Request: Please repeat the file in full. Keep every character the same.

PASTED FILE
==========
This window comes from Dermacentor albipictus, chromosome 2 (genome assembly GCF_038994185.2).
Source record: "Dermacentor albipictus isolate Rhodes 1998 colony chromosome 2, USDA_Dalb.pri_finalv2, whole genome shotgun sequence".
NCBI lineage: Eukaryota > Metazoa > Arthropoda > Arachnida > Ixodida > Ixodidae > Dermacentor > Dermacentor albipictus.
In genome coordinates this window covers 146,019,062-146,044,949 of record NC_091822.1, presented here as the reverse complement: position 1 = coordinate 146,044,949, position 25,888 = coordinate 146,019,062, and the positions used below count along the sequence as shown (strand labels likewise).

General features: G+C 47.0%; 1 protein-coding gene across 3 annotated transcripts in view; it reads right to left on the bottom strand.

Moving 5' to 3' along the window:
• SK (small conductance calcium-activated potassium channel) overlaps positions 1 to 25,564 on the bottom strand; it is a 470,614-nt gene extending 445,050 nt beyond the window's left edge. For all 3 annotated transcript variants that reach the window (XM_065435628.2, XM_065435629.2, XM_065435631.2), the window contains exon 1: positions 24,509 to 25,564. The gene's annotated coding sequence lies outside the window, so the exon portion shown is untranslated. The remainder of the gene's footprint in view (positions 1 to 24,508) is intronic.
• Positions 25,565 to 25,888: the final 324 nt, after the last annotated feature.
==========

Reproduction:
This window comes from Dermacentor albipictus, chromosome 2 (genome assembly GCF_038994185.2).
Source record: "Dermacentor albipictus isolate Rhodes 1998 colony chromosome 2, USDA_Dalb.pri_finalv2, whole genome shotgun sequence".
NCBI lineage: Eukaryota > Metazoa > Arthropoda > Arachnida > Ixodida > Ixodidae > Dermacentor > Dermacentor albipictus.
In genome coordinates this window covers 146,019,062-146,044,949 of record NC_091822.1, presented here as the reverse complement: position 1 = coordinate 146,044,949, position 25,888 = coordinate 146,019,062, and the positions used below count along the sequence as shown (strand labels likewise).

General features: G+C 47.0%; 1 protein-coding gene across 3 annotated transcripts in view; it reads right to left on the bottom strand.

Moving 5' to 3' along the window:
• SK (small conductance calcium-activated potassium channel) overlaps positions 1 to 25,564 on the bottom strand; it is a 470,614-nt gene extending 445,050 nt beyond the window's left edge. For all 3 annotated transcript variants that reach the window (XM_065435628.2, XM_065435629.2, XM_065435631.2), the window contains exon 1: positions 24,509 to 25,564. The gene's annotated coding sequence lies outside the window, so the exon portion shown is untranslated. The remainder of the gene's footprint in view (positions 1 to 24,508) is intronic.
• Positions 25,565 to 25,888: the final 324 nt, after the last annotated feature.